The Motley Fool

Why Shaw Communications Inc. Is Down Over 3%

Shaw Communications Inc. (TSX:SJR.B)(NYSE:SJR), one of Canada’s leading providers of enhanced connectivity solutions, announced its fiscal 2018 first-quarter earnings results this morning, and its stock has responded by falling over 3% in early trading. Let’s break down the quarterly results and the fundamentals of its stock to determine if we should consider using this weakness as a long-term buying opportunity.

The quarterly breakdown

Here’s a breakdown of eight of the most notable financial statistics from Shaw’s three-month period ended November 30, 2017, compared with the same period in 2016:

Metric Q1 2018 Q1 2017 Change
Wireline revenues $1,075 million $1,079 million (0.4%)
Wireless revenues $175 million $138 million 26.8%
Total revenues $1,249 million $1,216 million 2.7%
Operating income before restructuring costs and amortization $481 million $504 million (4.6%)
Operating margin 38.5% 41.4% (290 basis points)
Net income from continuing operations $120 million $93 million 29.0%
Diluted earnings per share (EPS) $0.22 $0.18 22.2%
Free cash flow $51 million $158 million (67.7%)

What should you do now?

It was a great quarter overall for Shaw, driven by very strong growth in its wireless segment thanks to its addition of approximately 130,000 subscribers over the last year to bring its total to approximately 1.18 million at the end of the period; this performance also showed that its positive momentum has carried over from the fourth quarter of fiscal 2017, which makes me very bullish on the rest of fiscal 2018.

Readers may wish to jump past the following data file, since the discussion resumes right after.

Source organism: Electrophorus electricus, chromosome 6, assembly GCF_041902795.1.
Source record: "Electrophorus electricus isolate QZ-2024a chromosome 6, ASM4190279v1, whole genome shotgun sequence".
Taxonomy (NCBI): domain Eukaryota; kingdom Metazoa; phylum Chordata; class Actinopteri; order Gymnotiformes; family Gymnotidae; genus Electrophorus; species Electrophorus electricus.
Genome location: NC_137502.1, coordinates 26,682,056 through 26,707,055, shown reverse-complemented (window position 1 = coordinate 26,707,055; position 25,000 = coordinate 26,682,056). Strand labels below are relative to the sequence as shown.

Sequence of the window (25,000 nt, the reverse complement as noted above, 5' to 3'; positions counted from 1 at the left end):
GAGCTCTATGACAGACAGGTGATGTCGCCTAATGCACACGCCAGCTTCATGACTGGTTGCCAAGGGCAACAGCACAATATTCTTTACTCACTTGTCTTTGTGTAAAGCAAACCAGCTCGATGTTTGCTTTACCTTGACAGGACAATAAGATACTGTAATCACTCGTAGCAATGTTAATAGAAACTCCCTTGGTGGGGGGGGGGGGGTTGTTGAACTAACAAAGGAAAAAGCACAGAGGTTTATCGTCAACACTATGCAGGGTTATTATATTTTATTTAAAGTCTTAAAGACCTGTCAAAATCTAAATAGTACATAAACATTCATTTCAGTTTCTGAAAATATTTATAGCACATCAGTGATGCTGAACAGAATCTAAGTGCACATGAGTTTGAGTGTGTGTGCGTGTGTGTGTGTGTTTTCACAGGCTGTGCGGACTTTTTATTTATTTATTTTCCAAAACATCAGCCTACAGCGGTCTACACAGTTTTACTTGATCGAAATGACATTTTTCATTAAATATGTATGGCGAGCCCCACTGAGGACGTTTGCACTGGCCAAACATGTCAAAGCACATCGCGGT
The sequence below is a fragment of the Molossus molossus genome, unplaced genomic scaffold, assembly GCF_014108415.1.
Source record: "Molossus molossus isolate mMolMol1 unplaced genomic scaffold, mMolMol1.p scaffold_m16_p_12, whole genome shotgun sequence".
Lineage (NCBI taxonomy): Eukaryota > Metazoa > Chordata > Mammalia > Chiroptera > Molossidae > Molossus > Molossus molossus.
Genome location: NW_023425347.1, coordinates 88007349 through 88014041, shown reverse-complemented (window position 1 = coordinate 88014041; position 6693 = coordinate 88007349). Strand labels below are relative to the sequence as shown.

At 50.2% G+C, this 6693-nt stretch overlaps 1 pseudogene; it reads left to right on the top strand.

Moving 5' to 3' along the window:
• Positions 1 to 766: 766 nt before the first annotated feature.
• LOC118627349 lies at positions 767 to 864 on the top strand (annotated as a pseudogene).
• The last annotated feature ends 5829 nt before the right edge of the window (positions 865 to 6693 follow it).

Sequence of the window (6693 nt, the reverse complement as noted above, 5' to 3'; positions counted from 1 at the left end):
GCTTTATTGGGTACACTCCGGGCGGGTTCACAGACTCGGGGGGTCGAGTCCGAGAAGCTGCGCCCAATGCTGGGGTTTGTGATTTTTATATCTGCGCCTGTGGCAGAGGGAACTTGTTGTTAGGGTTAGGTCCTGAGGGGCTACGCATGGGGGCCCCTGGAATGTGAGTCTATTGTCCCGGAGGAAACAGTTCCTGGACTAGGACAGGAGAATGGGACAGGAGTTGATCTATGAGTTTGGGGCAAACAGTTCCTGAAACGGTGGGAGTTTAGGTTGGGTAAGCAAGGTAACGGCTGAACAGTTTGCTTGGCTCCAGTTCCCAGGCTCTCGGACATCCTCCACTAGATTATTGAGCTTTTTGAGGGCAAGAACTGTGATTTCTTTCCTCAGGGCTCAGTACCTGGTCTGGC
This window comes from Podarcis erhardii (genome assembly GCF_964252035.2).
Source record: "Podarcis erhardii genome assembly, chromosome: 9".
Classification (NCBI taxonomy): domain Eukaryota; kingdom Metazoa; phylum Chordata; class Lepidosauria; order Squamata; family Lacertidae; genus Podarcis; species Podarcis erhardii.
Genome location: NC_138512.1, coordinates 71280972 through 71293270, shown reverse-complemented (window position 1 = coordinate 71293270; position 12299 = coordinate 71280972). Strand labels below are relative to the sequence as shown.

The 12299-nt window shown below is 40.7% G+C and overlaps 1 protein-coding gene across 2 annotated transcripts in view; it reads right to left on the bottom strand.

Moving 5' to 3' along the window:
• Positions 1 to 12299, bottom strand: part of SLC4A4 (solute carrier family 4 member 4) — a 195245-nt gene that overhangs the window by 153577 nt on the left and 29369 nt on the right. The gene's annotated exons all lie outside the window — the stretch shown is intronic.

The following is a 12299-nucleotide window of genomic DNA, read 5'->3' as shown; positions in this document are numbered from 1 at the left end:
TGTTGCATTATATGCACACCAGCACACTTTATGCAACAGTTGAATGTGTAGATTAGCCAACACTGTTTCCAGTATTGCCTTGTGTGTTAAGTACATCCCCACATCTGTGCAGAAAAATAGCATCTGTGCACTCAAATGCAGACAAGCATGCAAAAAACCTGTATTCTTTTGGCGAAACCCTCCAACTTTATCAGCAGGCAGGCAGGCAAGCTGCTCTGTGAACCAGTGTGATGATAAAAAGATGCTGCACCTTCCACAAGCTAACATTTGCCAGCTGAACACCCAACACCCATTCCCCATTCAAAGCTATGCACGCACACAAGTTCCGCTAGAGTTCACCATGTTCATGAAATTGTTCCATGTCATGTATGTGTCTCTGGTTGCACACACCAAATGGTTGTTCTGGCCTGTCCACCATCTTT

With all of this being said, I think the market should have responded by sending Shaw’s stock higher today, and I think the 3% drop represents an attractive entry point for long-term investors for two fundamental reasons.

First, it’s undervalued. Shaw’s stock now trades at just 21.4 times fiscal 2018’s estimated EPS of $1.26 and only 19.6 times fiscal 2019’s estimated EPS of $1.38, both of which are inexpensive given its current earnings-growth rate and its long-term growth potential.

Second, it has a great dividend. Shaw pays a monthly dividend of $0.09875 per share, representing $1.185 per share annually, which gives it a juicy 4.4% yield, and I think its strong cash flow generating ability will allow it to continue to pay dividends for the foreseeable future.

With all of the information provided above in mind, I think Foolish investors should strongly consider using the post-earnings weakness in Shaw’s stock to begin scaling in to long-term positions.

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Fool contributor Joseph Solitro has no position in any stocks mentioned.

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